It’s been a while since we’ve loosened our grip of caution concerning COVID. Our immunities are slowly strengthening. What was once life-threatening is now a mild bump on the road. But is that how businesses also view the pandemic? How many were immune to the economic breakdown that 2020 wreaked on them? How many pulled through successfully? The corporate world reported its own set of survivors and casualties regarding businesses. Read on to discover more about the pandemic business world: which industries succumbed to the pandemic, which stayed secure, and what set the two apart.
Whether you’ve heard it from Kelly Clarkson or Friedrich Nietzsche: “What doesn’t kill you makes you stronger” is an aphorism that is true for individuals and businesses alike. While dealing with the onslaught of the coronavirus, many businesses launched counterattacks by drastically changing their functioning model. So what exactly did these troopers manage to do?
For starters, the work-from-home (WFH) model, which was initially criticised, proved to be a blessing for most companies. Even as we tread carefully back to “normalcy” in these post-pandemic times, many businesses stick with WFH. In some cases, companies prefer hybrid models keeping in mind the problem of burnout that a strict WFH model poses. The most significant advantage of this move was that businesses could now eliminate many of the assumed fixed costs. For example, expenses like rent for office space, power bills required to run a workplace, and other employee benefits like pick-ups, drop-offs, catering services/canteens etc., were no longer in the picture. This filled up the profit coffers considerably.
Moreover, there was another advantage to the remote work mode. In the pandemic business world, companies could now recruit from across the globe. A culturally diverse team of workers always adds fresh energy and ideas. Taking all of that into account, we can safely say these companies are more than just survivors. Besides the Amazons and the Apples of the world, several others also managed to feed their kitties. Netflix offered endless binges when the outdoors were off-limits. Zoom Video, the enabler of WFH, reached 300 million daily users by April 2020. Other businesses that prospered through these trying times were the ones that filled the pandemic-induced gap in logistics. We are talking of course, about the food and grocery delivery services and big pharma companies.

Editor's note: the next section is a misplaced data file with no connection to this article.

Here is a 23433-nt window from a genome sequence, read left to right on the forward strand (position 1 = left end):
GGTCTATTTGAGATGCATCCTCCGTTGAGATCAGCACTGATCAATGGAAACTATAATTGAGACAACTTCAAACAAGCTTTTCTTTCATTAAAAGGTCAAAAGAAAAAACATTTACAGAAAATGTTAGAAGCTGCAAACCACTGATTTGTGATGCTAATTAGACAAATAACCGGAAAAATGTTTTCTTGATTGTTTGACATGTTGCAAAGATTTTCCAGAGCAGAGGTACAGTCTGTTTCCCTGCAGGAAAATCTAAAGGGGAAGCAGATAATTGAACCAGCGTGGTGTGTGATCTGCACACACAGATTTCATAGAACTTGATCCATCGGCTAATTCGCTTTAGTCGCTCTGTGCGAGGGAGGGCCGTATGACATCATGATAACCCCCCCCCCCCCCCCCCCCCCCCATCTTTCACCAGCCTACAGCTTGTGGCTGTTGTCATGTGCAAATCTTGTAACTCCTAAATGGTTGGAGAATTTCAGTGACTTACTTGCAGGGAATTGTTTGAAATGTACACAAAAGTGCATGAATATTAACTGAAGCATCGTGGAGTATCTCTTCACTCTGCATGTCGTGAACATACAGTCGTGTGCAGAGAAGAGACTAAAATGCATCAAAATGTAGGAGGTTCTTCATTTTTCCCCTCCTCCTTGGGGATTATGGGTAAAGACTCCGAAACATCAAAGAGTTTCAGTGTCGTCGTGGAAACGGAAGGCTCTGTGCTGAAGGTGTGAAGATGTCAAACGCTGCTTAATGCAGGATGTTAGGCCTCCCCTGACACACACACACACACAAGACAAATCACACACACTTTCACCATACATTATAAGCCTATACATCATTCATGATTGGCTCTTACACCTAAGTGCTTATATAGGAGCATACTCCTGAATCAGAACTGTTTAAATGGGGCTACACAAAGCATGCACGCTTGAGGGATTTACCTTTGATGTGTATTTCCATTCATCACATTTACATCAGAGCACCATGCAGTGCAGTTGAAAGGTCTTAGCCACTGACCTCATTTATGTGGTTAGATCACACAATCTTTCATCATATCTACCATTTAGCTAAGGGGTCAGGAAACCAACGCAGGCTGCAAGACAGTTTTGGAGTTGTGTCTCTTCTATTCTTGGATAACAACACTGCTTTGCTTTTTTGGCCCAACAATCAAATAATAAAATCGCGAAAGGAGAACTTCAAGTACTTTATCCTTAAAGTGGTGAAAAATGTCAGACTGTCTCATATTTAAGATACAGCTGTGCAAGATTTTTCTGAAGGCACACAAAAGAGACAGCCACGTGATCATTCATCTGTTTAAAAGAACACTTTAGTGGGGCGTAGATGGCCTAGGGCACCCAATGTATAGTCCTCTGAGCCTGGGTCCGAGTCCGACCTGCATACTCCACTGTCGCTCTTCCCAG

Ruthless as it has been, the pandemic business world spawned many new businesses. While many of these pandemic babies were an invention born out of necessity, many others fall into the category of alternative enterprises. As soon as COVID testing centres were identified as the need of the hour, they cropped up in big numbers. Many existing shop-owners, either converted to a testing facility or provisioned for testing.
Meanwhile, thanks to the lockdown’s pervasive boredom, there was also a notable spike in the influencer marketing industry. The sudden upsurge in viewership meant that influencers had struck gold. Social media became the antidote to weariness, and influencers administered it in vat-sized quantities.
Then came the medical teleconsultation services and cloud kitchens, as in the cases of the UAE’s Alma Health and Kaykroo respectively, which announced their clear intention of new business beginnings. Other entertainment, edutainment, and infotainment-focused businesses also entered the pandemic market. Whether gaming, online tutoring, remote fitness sessions, online hobby classes, or home improvement—the need to push out the boredom and the need to make an extra buck created fertile grounds for these businesses. However, the jury is still out on whether these tenacious ventures will last.